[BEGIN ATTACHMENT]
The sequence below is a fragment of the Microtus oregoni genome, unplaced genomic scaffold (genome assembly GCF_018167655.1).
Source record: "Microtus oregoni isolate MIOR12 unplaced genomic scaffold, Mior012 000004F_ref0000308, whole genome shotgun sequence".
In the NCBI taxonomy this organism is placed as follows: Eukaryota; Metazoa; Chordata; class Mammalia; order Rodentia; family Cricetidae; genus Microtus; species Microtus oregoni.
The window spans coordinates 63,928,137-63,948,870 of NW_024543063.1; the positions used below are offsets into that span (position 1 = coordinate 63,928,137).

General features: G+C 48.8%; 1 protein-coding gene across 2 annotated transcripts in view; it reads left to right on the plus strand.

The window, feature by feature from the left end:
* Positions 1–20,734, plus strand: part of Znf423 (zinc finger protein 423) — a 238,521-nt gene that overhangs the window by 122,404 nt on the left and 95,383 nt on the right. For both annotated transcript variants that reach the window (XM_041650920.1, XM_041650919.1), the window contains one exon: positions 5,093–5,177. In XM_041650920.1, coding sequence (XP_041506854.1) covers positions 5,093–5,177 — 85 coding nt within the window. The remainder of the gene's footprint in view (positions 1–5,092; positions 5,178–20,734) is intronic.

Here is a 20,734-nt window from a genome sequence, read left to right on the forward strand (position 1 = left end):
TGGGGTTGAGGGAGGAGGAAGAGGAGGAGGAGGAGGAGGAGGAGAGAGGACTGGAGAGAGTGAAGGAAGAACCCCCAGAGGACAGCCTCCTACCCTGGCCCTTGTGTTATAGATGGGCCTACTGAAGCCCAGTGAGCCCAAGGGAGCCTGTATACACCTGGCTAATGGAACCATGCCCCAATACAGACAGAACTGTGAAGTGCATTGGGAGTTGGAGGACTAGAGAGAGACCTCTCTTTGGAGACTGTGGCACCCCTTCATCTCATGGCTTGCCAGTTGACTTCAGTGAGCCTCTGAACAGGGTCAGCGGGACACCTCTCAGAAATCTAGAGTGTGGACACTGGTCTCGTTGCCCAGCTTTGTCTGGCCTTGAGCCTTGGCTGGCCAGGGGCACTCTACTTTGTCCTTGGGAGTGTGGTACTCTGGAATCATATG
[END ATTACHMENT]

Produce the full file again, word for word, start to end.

The sequence below is a fragment of the Microtus oregoni genome, unplaced genomic scaffold (genome assembly GCF_018167655.1).
Source record: "Microtus oregoni isolate MIOR12 unplaced genomic scaffold, Mior012 000004F_ref0000308, whole genome shotgun sequence".
In the NCBI taxonomy this organism is placed as follows: Eukaryota; Metazoa; Chordata; class Mammalia; order Rodentia; family Cricetidae; genus Microtus; species Microtus oregoni.
The window spans coordinates 63,928,137-63,948,870 of NW_024543063.1; the positions used below are offsets into that span (position 1 = coordinate 63,928,137).

General features: G+C 48.8%; 1 protein-coding gene across 2 annotated transcripts in view; it reads left to right on the plus strand.

The window, feature by feature from the left end:
* Positions 1–20,734, plus strand: part of Znf423 (zinc finger protein 423) — a 238,521-nt gene that overhangs the window by 122,404 nt on the left and 95,383 nt on the right. For both annotated transcript variants that reach the window (XM_041650920.1, XM_041650919.1), the window contains one exon: positions 5,093–5,177. In XM_041650920.1, coding sequence (XP_041506854.1) covers positions 5,093–5,177 — 85 coding nt within the window. The remainder of the gene's footprint in view (positions 1–5,092; positions 5,178–20,734) is intronic.

Here is a 20,734-nt window from a genome sequence, read left to right on the forward strand (position 1 = left end):
TGGGGTTGAGGGAGGAGGAAGAGGAGGAGGAGGAGGAGGAGGAGAGAGGACTGGAGAGAGTGAAGGAAGAACCCCCAGAGGACAGCCTCCTACCCTGGCCCTTGTGTTATAGATGGGCCTACTGAAGCCCAGTGAGCCCAAGGGAGCCTGTATACACCTGGCTAATGGAACCATGCCCCAATACAGACAGAACTGTGAAGTGCATTGGGAGTTGGAGGACTAGAGAGAGACCTCTCTTTGGAGACTGTGGCACCCCTTCATCTCATGGCTTGCCAGTTGACTTCAGTGAGCCTCTGAACAGGGTCAGCGGGACACCTCTCAGAAATCTAGAGTGTGGACACTGGTCTCGTTGCCCAGCTTTGTCTGGCCTTGAGCCTTGGCTGGCCAGGGGCACTCTACTTTGTCCTTGGGAGTGTGGTACTCTGGAATCATATG